Cancer

Experiencing breast cancer through the eyes of a patient

September 24, 2021
adult daughter with her mother wearing pink

Breast cancer is a common cancer among women, second only to skin cancer. But statistics only tell part of the story. Each woman’s experience is unique from diagnosis through treatment and into survivorship. 

"A breast cancer diagnosis is a life-altering experience and every woman goes through it differently. It’s comforting to connect with those who have gone through it before you to acknowledge shared feelings and see what life looks like after the initial diagnosis,” says Amy Skorupa, M.D., medical oncologist with Riverside Health System.

These breast cancer survivor stories are based on a composite of actual patient experiences. They represent what someone may experience after a diagnosis of breast cancer.  

A suspicious lump sent Julie to the doctor

Julie was a vibrant, active 52-year-old woman when she noticed a lump under her arm as she was putting on deodorant. She wasn’t sure if it was new, but she didn’t remember seeing it before. Julie made an appointment with her doctor to investigate. Her doctor performed a physical exam and was concerned; she ordered a biopsy to get more information.

After Julie got the news that her lump was cancer, she felt shocked and angry. “How can this be?” she thought. “I work out, eat healthy and have no family history of breast cancer.” 

A team approach helped Julie feel at ease

As a senior level partner in a law firm, Julie was used to being in charge and working with a team. The lack of control that came with a cancer diagnosis was a new feeling. But as soon as she developed a plan with her oncologist and started meeting the medical specialists that were part of her care team, she began to feel at ease.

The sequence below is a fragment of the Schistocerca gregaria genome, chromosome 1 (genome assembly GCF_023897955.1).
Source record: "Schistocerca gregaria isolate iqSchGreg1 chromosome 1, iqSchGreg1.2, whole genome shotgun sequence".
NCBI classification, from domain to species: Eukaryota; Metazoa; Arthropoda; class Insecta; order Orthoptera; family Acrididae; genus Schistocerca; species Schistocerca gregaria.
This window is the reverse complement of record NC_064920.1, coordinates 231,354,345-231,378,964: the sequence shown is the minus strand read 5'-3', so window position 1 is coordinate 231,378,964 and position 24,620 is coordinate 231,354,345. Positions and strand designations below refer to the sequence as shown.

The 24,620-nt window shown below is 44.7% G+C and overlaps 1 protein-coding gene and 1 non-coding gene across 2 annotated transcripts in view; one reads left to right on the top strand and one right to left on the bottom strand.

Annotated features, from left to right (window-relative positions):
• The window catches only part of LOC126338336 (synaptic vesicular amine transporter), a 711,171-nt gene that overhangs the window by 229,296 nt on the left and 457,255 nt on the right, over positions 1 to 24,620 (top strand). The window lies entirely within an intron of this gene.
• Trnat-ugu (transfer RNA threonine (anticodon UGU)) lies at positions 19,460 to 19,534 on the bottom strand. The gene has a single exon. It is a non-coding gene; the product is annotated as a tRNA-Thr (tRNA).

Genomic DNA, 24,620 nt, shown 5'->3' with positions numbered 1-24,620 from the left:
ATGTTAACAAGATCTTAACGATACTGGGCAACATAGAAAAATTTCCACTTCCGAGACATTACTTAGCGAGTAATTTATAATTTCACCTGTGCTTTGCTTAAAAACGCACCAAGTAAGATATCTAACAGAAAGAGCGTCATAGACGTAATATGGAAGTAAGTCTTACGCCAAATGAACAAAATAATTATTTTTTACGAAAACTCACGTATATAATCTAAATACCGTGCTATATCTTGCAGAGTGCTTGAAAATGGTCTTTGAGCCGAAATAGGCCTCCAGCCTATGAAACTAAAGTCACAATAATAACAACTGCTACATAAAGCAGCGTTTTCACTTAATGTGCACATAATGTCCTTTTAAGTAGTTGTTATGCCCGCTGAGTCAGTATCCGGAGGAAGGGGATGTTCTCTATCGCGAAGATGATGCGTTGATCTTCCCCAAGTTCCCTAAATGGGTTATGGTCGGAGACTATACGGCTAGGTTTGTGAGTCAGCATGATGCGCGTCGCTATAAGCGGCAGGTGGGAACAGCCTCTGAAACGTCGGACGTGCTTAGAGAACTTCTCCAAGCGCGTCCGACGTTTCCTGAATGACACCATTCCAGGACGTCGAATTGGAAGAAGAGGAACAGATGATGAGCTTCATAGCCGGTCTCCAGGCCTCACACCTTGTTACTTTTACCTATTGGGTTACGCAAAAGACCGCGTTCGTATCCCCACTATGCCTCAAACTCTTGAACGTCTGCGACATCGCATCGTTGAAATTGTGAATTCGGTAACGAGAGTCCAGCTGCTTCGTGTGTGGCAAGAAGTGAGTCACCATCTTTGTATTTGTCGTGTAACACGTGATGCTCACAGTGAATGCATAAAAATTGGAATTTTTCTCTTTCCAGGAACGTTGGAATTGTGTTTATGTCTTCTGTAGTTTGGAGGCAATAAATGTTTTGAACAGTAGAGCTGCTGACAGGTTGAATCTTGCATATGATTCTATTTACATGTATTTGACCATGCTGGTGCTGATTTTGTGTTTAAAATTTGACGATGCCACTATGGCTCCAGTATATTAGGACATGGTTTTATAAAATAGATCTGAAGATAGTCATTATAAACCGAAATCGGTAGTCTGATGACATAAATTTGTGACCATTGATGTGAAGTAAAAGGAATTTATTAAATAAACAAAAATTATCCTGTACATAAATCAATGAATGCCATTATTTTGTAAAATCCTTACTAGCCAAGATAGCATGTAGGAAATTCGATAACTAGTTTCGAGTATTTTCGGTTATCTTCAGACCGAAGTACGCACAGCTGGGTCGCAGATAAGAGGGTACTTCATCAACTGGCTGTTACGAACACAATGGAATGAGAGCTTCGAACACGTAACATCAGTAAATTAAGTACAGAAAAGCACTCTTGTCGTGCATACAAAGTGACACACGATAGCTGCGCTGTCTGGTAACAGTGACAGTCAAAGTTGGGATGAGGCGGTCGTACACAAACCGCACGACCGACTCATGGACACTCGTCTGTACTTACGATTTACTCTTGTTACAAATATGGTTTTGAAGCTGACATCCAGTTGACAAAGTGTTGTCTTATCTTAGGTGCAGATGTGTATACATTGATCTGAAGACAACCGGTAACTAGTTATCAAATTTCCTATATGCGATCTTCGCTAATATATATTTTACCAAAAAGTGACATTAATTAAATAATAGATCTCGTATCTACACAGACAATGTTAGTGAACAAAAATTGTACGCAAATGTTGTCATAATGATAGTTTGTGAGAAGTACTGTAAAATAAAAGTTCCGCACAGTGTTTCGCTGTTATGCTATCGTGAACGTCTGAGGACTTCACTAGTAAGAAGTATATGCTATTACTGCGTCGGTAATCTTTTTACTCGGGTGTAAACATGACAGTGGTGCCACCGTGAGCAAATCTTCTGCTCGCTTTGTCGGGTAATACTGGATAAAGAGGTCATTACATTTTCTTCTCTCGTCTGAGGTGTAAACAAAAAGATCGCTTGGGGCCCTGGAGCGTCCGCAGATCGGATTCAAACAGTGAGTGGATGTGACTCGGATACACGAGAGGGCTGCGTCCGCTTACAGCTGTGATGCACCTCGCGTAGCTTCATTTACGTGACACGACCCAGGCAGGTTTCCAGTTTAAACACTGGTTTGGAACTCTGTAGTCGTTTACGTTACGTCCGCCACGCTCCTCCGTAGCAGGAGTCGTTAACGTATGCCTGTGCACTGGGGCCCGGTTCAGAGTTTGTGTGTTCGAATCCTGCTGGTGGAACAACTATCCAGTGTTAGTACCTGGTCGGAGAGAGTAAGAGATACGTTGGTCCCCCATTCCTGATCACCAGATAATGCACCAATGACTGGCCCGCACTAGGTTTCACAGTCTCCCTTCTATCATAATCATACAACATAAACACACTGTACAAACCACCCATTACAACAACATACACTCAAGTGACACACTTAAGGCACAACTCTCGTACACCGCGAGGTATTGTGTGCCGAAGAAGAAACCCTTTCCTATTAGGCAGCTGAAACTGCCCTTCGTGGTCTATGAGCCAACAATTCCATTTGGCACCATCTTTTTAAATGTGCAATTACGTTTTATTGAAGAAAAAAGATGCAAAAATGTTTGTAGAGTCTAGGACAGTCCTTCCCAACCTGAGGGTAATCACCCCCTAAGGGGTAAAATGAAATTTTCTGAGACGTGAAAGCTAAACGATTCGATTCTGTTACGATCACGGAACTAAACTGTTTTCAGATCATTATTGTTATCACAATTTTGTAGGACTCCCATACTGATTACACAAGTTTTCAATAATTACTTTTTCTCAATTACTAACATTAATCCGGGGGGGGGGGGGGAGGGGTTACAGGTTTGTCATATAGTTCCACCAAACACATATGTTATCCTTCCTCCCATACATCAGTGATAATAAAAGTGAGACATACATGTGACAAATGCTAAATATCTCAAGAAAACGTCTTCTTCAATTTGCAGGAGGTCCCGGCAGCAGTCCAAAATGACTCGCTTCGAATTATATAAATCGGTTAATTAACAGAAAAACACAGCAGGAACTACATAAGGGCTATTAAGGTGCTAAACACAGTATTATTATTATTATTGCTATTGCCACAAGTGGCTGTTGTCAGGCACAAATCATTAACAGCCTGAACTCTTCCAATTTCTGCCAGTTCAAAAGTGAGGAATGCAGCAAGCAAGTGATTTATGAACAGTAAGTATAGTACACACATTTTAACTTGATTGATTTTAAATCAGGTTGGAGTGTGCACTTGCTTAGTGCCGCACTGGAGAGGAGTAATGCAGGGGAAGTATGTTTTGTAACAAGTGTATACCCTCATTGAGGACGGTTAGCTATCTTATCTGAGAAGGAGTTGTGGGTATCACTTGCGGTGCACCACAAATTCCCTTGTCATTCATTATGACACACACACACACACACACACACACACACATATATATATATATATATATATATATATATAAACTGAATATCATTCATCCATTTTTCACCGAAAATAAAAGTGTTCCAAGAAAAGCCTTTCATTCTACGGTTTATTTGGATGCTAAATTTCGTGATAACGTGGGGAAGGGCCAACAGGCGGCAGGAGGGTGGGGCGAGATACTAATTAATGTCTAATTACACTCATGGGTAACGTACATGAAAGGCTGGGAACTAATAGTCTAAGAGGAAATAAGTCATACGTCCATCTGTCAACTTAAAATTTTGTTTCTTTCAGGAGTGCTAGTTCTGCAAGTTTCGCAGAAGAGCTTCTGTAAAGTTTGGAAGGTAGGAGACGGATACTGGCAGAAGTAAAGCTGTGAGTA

Julie’s cancer was aggressive, triple negative breast cancer. Her treatment included chemotherapy, a mastectomy, radiation therapy and reconstructive surgery.

Adjusting to a slower pace

Julie experienced many ups and downs during treatment. She lost her hair, felt tired and couldn’t stay as active as her normal routine. The slower pace of life was one of the biggest adjustments for this prominent attorney — but it’s one that stuck. 

While Julie still enjoys her work, she’s found more balance after treatment. Now, she spends more time with family and friends and has made life outside of work a priority.

A routine mammogram discovered Anayah’s cancer

At her annual checkup, Anayah’s doctor recommended a mammogram. At 50, she had never had a mammogram and since cancer didn’t run in her family, she didn’t think much of it. She received a few reminder calls and finally went and got the mammogram. 

Suspicious tissue on the mammogram resulted in several more tests. After an ultrasound and a biopsy, she received the unfortunate news that she had breast cancer. 

Anayah felt afraid and anxious about her diagnosis and was in complete disbelief, but it all became real as she met with her oncologist and surgeon.

Ringing the bell seemed impossible for Anayah during treatment

Anayah’s strong faith and family helped her get through the surgery and treatment, which included chemotherapy, radiation and eventually hormone therapy. Chemo was tough. There were times when Anayah thought completing treatment and ringing the celebratory bell, like other patients finishing chemo, seemed out of reach.

To make treatment more comfortable she brought her favorite quilt, and always came with a loved one to keep her company. She took one day at a time and leaned on her doctors, family and faith community for support. As time passed she could see the light at the end of the tunnel.

Ringing the bell and celebrating life

After ringing the bell for herself Anayah is celebrating life after the big C. She’s started a support group in her church to give back to her community.

From diagnosis to survivorship, our team of experts is here for you

Are you dealing with a new cancer diagnosis? Our team of experts can help. 

Schedule an appointment with a specialist on our team to get the help you need on your breast cancer journey today. If you are looking for some support, a breast cancer support group is a great place to meet others who are also going through a diagnosis.

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